When we think about jazz in America, a few cities come to mind - particularly New York, New Orleans, Kansas City, and Chicago. But if you focus on the music's avant-garde style, the count narrows considerably with NYC and Chicago leading the pack. Never mind the USA, there aren't too many places around the world where you can hear adventurous sounds performed live every night of the week.


The longest-running regular event in Chicago takes place at 7:30PM each Monday at Myopic Bookstore. A chain of musicians, Brian Labycz, and Aaron Zarzutzki, have been booking concerts at this Wicker Park establishment since the mid-90s. If you are up a bit later and feel a mite peckish, you have choices. You could stay in the neighborhood and visit Jerry's Sandwiches, where bassist Dan Thatcher has been inviting a wide variety of local jazz artists to play his Ears & Eyes series on Mondays, Tuesdays, and Wednesdays. Or you could head south to Pilsen to visit the Skylark Lounge, where percussionist Frank Rosaly invites both local and out-of-town performers to the Ratchet Series. While you listen to the music, you can nosh on their legendarily toothsome tater tots.


In the summertime, the Museum Of Contemporary Art has dinnertime concerts on the terrace. During the colder months, check the museum's schedule for less regular by highly worthy performances in the galleries and on the museum's main stage. Year round, head to Logan Square after dark to hear jazz at The Whistler, where visual artist Jordan Martins books the Relax Attack Jazz Series. The Whistler is renowned for its cutting edge mixology, and while the booking is similarly adventurous, this is one space that tolerates the clink of glasses and chatter of sociable patrons throughout the sets. It's also worth checking into Bar DeVille, where booker Scott McNiece has set up one-off shows and month-long runs by groups like Herculaneum and Klang.


Ever Wednesday you can count on top flight, uncompromising local or international jazz and improv at The Hideout. Mitch Cocanig has been booking the Immediate Sound Series since its inception. Come early for the Hideout's socially conscious, food-oriented events like Vegetarian Bingo in the summer and Soup And Bread in the winter.


Early on Thursdays, visit Comfort Station, a former trolley station in Logan Square that has been repurposed as a neighborhood art space. The music, which is not limited to jazz but is generally quite good, is free, and if you bring the kids and they get bored, there's space for them to play outside. Then head up Milwaukee Avenue to Elastic. This combination studio/gallery/concert venue is another mainstay of the Umbrella organization. Events here are BYO, and saxophonist Dave Rempis Improvised Music Series often arranges different settings for the same musicians who played the night before at The Hideout.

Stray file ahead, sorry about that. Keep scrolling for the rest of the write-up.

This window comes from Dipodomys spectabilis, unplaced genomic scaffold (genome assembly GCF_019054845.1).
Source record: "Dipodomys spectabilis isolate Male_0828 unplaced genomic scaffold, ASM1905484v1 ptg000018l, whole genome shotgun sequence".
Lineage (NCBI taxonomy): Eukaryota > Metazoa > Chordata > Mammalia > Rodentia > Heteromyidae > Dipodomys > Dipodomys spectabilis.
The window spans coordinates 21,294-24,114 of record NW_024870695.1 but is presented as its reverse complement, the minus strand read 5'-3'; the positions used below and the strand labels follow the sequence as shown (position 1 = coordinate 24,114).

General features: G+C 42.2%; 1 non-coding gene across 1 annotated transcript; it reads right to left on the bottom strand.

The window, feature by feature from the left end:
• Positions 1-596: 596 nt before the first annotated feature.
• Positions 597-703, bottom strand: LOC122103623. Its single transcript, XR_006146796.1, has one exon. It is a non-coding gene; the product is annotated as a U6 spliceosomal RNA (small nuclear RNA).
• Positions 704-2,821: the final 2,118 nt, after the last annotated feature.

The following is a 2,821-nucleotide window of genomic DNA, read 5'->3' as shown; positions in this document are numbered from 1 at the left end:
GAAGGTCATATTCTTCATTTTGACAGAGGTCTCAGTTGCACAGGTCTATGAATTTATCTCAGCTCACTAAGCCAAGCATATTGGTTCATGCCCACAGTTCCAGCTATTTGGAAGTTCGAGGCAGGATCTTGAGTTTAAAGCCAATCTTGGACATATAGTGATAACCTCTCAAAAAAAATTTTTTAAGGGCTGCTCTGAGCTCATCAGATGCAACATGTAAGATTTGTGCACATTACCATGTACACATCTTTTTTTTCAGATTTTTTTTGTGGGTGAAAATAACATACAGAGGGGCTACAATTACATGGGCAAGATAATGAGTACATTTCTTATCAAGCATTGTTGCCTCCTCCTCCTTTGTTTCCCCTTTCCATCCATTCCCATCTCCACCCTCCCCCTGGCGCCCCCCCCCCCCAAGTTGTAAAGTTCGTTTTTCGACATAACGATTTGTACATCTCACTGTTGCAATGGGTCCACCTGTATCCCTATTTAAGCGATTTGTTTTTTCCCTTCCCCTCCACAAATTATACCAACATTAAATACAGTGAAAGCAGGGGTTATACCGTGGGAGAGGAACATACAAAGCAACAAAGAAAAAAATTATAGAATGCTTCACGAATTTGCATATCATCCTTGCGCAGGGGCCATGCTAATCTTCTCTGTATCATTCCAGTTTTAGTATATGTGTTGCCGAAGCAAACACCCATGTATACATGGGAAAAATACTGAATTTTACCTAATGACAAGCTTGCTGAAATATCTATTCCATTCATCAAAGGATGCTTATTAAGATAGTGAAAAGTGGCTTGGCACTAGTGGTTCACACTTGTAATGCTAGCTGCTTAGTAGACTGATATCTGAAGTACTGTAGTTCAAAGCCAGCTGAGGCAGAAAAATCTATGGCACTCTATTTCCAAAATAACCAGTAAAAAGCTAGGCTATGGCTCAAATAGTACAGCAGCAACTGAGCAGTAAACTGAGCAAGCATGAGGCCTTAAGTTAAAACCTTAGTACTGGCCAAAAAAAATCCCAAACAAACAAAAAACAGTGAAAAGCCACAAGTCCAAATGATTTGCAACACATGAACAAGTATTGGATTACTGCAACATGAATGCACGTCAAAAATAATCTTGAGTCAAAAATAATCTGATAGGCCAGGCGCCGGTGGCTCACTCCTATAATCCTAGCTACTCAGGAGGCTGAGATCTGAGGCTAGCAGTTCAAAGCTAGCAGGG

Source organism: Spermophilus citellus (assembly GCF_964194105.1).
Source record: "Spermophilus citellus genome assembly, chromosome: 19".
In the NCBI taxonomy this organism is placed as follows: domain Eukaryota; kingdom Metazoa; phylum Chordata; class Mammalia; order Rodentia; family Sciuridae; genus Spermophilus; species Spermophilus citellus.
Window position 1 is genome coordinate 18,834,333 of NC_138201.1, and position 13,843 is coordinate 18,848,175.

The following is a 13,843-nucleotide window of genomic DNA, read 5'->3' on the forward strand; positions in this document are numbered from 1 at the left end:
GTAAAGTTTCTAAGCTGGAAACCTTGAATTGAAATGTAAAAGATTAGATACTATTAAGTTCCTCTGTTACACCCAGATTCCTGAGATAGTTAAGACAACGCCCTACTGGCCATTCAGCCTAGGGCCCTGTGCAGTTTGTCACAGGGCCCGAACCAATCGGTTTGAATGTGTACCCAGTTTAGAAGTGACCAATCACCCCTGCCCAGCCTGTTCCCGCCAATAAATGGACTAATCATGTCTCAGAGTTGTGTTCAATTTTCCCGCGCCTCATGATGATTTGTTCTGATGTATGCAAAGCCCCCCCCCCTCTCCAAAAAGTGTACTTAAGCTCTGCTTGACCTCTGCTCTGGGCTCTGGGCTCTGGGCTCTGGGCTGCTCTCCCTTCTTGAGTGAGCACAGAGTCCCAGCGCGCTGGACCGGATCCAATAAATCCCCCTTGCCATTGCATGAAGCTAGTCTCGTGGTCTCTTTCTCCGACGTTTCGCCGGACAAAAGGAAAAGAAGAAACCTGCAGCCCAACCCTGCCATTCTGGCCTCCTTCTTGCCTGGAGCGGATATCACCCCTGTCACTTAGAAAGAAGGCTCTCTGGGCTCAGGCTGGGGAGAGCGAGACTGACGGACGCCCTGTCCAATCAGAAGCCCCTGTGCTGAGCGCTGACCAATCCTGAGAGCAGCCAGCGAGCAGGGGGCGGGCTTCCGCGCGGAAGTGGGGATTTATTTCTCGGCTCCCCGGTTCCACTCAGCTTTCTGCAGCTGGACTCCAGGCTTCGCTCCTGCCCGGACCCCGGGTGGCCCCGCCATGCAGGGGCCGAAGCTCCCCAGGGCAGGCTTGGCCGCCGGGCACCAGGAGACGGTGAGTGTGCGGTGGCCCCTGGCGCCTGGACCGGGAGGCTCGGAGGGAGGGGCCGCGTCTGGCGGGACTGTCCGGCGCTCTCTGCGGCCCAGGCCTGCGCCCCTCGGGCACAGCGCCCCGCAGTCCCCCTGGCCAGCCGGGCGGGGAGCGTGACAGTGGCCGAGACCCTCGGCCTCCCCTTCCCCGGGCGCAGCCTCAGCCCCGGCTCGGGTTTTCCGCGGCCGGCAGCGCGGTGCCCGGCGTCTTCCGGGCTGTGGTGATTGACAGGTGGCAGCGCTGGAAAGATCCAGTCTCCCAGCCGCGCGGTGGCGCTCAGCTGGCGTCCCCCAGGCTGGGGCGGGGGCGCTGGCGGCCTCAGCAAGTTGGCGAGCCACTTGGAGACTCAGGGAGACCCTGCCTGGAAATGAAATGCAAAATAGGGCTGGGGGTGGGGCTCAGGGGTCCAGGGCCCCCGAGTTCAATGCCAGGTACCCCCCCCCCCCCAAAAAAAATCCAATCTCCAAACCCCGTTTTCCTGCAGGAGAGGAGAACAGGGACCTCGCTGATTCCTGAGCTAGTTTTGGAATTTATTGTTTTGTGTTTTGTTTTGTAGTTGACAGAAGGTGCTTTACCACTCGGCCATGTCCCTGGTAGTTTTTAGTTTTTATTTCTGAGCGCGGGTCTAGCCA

Friday and Saturday

On the weekend, your choices multiply, but call ahead; some of these establishments host a diverse array of entertainments, others aren't open every night. Heaven and Tritriangle occupy adjacent floors of the same building on Milwaukee Avenue. The former mostly favors acoustic jazz and avant-garde classical concerts, while the latter favors free noise and electro-acoustic improv; both are BYO. In ever season save the summer, Lampo hosts challenging electronic music at several locations around the city. The Green Mill is known as a mainstream jazz venue, but they often books bracing stuff in plum weekend slots, bless their souls. Constellation is the city's newest venue. Operated by drummer Michael Reed, who has also produced the Pitchfork Festival and the Umbrella Festival, it has two different stages for jazz, creative rock, American Primitive guitar, and dance performances, as well as a bar. On Sundays, scribe Peter Margasak's Frequency Series draws connections between all of these influences and classical music.


Located in Roscoe Village, The Hungry Brain is the third corner of the Umbrella triumvirate. Michael Reed and Joshua Berman book the concerts, which often tie in with the gigs that happen earlier in the week at the Hideout and Elastic.

Can't Miss Shows in the Chicago Avant Garde for September

September 1, Hungry Brain (2319 W Belmont Ave) 

Rempis Percussion Quartet - high energy total improvisation fueled by two of the city's best drummers

September 6, Constellation (3111 N Western Ave) 

Joshua Abrams' Natural Information Society, - jazz meets North African trance grooves.

September 17, The Whistler (2421 N Milwaukee Ave)

NML (Fred Lonberg-Holm, Wayne Montana, and John Niekrasz) - it's anyone's guess      what will happen whenChicago's newest improvising drummer, a veteran cello and  electronics player, and a member of The Eternals come together in this new ensemble.

September 24, Museum of Contemporary Art (220 E Chicago Ave)

Body/Head - guitarists Kim Gordon (Free Kitten Sonic Youth) and Bill Nace (Paul Flaherty,   Joe McPhee) will bring eerie electric noise and visuals to match.

By Bill Meyer, Jazz/Improvised Contributor,

Photo Courtesy of Constellation Chicago 

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